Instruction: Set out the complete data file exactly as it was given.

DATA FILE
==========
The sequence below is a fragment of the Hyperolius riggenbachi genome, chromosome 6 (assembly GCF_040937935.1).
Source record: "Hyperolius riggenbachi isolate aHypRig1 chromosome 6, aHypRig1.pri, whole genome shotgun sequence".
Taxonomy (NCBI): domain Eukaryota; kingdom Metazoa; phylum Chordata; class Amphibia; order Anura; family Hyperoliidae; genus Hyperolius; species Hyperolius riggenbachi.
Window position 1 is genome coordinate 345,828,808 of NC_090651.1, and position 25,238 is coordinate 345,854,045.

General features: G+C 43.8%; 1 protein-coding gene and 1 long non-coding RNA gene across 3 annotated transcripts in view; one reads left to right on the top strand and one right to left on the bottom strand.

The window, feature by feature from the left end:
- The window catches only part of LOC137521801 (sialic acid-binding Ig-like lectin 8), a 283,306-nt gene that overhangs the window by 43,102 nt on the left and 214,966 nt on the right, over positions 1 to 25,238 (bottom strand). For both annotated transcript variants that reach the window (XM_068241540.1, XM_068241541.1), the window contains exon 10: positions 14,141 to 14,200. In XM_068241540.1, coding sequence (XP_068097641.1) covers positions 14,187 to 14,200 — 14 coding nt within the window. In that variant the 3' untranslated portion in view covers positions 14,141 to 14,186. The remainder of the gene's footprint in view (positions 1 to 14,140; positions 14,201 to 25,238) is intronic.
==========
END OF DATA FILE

The sequence below is a fragment of the Hyperolius riggenbachi genome, chromosome 6 (assembly GCF_040937935.1).
Source record: "Hyperolius riggenbachi isolate aHypRig1 chromosome 6, aHypRig1.pri, whole genome shotgun sequence".
Taxonomy (NCBI): domain Eukaryota; kingdom Metazoa; phylum Chordata; class Amphibia; order Anura; family Hyperoliidae; genus Hyperolius; species Hyperolius riggenbachi.
Window position 1 is genome coordinate 345,828,808 of NC_090651.1, and position 25,238 is coordinate 345,854,045.

General features: G+C 43.8%; 1 protein-coding gene and 1 long non-coding RNA gene across 3 annotated transcripts in view; one reads left to right on the top strand and one right to left on the bottom strand.

The window, feature by feature from the left end:
- The window catches only part of LOC137521801 (sialic acid-binding Ig-like lectin 8), a 283,306-nt gene that overhangs the window by 43,102 nt on the left and 214,966 nt on the right, over positions 1 to 25,238 (bottom strand). For both annotated transcript variants that reach the window (XM_068241540.1, XM_068241541.1), the window contains exon 10: positions 14,141 to 14,200. In XM_068241540.1, coding sequence (XP_068097641.1) covers positions 14,187 to 14,200 — 14 coding nt within the window. In that variant the 3' untranslated portion in view covers positions 14,141 to 14,186. The remainder of the gene's footprint in view (positions 1 to 14,140; positions 14,201 to 25,238) is intronic.